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Font vs Typeface — What’s the difference?

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This is just a brief lesson in “font vs typeface”. These two terms are not synonymous, and are used interchangeably quite frequently (like, every day) when they shouldn’t be. But in actuality, the distinction between terms has become somewhat fuzzy to the point where even those in the design industry disagree. What gives?

What is a typeface?

A typeface is the design of the letters (and numbers, and symbols and other typographic elements that make up a particular style). It’s the actual shapes and curves and white space that make up the style of the characters. Typefaces are designed by type designers (in a pretty meticulous process, mind you). Pretty much everyone agrees on all of that. Where you might start to hear some rumblings of disagreement are in reference to variants. What do I mean by variants?  Take Gill Sans, for example. Its variants may include Gill Sans Bold and Gill Sans Italic. While some label “Gill Sans” as the typeface, others classify each individual variant (e.g. “Gill Sans Bold”) as the typeface. They maintain that when you put all the variants (typefaces) together, you get a type family of Gill Sans. Okay, so hold that thought…

What is a font?

A font is the digital file you install on your computer. Think of it as the container of a typeface. Fonts are created for digital machines so that they can understand and use the typeface it represents. Again, pretty much everyone agrees up to that point. However, remember those variants we talked about? Some say that a font can also be a specific variant of a typeface: so, the font Gill Sans Bold and the font Gill Sans Italic are both parts of the typeface Gill Sans. Others hearken back to the historical function of a font and say a font is specifically a particular size and variant of a typeface (e.g. “Gill Sans Bold” is a typeface and “16 pt Gill Sans Bold” is a font).

Confused yet?

It’s a somewhat muddy distinction to some, and the truth is, the meaning has become a bit convoluted simply because of advancements in technology. The terms are just not so cut and dry anymore. Originally, the term “font” was in fact used to describe the contents of a box of metal type used on a letterpress, in a particular size and variant of one typeface. So the box (font) holding 14pt Gill Sans was different than the box (font) containing 20pt Gill Sans. However, once we started using computers instead of letterpresses for designing and laying out type, the term “font” immediately started its downward spiral towards irrelevancy (as it pertained to its original usage).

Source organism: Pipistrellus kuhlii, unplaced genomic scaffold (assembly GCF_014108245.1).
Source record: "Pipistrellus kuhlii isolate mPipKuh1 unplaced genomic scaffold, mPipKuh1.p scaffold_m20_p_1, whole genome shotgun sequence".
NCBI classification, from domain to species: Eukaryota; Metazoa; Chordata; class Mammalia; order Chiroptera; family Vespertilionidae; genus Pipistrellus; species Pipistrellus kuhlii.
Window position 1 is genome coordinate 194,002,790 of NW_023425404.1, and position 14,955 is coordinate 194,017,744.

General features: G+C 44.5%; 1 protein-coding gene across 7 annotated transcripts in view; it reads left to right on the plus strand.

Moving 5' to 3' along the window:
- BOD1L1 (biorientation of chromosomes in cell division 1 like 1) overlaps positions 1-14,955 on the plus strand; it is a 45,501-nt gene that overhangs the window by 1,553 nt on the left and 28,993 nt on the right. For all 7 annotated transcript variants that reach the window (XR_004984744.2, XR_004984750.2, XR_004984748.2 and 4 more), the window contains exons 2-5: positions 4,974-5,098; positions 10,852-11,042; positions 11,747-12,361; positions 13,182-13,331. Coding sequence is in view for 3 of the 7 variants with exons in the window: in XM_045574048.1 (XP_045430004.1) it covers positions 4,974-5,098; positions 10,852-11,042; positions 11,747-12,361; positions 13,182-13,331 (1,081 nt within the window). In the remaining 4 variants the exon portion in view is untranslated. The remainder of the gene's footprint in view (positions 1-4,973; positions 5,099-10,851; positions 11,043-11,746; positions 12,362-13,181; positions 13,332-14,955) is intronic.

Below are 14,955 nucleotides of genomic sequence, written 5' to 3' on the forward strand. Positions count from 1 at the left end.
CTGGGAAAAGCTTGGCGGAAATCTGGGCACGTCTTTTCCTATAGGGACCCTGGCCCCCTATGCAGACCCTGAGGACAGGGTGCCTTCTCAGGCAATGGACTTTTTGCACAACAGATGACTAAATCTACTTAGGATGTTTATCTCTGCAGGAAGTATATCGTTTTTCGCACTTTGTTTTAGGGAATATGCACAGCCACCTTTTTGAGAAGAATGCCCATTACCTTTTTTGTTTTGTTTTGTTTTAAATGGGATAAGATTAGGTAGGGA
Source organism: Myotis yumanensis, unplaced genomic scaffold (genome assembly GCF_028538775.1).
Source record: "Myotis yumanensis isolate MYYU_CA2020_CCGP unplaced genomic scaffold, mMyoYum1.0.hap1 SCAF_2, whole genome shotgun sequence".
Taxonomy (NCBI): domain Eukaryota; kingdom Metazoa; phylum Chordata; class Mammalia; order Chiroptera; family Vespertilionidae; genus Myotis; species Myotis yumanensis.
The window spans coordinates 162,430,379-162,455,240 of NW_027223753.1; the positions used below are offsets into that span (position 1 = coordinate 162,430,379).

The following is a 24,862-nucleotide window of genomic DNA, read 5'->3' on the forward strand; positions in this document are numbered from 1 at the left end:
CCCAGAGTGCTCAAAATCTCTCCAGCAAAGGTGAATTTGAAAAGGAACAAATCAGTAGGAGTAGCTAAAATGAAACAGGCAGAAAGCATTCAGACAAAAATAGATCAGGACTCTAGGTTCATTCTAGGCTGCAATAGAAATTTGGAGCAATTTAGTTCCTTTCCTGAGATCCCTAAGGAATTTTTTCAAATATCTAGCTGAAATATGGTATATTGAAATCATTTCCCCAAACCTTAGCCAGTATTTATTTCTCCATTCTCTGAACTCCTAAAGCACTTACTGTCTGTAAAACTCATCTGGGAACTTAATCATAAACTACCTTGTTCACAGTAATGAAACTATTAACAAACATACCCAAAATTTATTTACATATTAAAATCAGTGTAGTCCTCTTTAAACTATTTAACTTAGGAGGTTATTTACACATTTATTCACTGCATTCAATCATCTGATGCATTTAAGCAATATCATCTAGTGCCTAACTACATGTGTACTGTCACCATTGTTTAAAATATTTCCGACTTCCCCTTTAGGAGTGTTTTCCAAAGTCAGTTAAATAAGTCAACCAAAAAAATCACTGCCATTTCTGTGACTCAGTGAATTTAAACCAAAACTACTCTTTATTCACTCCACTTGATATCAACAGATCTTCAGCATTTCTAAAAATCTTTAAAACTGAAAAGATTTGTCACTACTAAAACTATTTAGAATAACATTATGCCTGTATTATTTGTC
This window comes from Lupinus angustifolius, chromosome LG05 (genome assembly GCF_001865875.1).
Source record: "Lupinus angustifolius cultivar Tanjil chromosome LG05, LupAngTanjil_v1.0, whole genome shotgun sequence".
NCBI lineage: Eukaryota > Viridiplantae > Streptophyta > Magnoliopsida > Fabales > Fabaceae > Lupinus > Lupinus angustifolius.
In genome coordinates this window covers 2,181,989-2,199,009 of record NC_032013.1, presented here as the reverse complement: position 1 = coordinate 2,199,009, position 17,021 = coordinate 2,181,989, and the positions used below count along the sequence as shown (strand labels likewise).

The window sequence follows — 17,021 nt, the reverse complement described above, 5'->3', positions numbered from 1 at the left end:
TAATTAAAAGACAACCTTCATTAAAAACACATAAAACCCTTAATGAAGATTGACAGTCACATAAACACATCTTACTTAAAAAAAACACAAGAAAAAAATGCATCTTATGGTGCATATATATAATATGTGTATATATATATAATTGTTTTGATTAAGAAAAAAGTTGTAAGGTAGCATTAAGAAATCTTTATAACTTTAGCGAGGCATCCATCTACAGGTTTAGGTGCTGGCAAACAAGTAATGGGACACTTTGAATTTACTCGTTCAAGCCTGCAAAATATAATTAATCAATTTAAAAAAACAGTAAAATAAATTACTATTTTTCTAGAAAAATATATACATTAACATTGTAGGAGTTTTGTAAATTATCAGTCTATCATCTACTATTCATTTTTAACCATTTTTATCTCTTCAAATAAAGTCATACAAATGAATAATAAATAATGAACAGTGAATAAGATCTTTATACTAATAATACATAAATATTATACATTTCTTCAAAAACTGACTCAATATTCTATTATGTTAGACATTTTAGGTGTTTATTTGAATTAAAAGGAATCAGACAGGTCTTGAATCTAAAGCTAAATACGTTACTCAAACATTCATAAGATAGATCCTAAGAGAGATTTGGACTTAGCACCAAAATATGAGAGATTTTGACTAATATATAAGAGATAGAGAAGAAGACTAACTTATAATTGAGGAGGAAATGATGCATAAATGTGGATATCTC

Personally, today I appreciate the distinction of: type family = Gill Sans; typeface = Gill Sans Bold; and font = 14pt Gill Sans Bold. But it’s just not practical to be that pedantic about it.  It’s an uphill battle – too many people to educate and not enough consensus even in the professional world. Yes, that makes the purist in me a little sad.  

Regardless, it is still safe (and correct) to think of a typeface as a design and a font as its digital container. No matter how far you go down the rabbit hole, this distinction at least continues to hold true. To clarify further, I’ll reference an oft-repeated analogy, and compare it to music. A song is created by an artist. When you listen to a song on your computer or iPod, you’re playing a digital file (an .mp3 for example). If you really like what you’re listening to, do you say “man, I really love this .mp3”? Probably not. Most likely you’ll say, “man, I really love this song!” A typeface is like a song — it’s a creative work; and a font is like the .mp3 file that contains the song in a form that your computer understands and allows you to listen to it. Make sense? So next time you see a “font” that is appealing to you, remember that what you’re actually appreciating is the design, and then declare your appreciation of the typeface instead. If nothing else, you’ll make design purists really, really happy.  🙂 And as for the rest of it, eh, there are more important things in life to think about. Like whether to have chocolate or strawberry ice cream for dessert.  Hmm, chocolate. Definitely. See? And all is right with the world again.

Nyla Smith

Nyla Smith

Nyla is a Graphic Designer, Web Designer, Front-End Web Developer and Consultant with over 15 years of experience. She is the owner of n-Vision Designs, LLC in Hampton Roads, Virginia, which exists to provide marketing support and brand consulting to small- and medium-sized businesses needing creative solutions. Contact Nyla if you'd like to discuss your next creative project. She can usually be bribed to a meeting with a cup of green tea and an oatmeal cookie.

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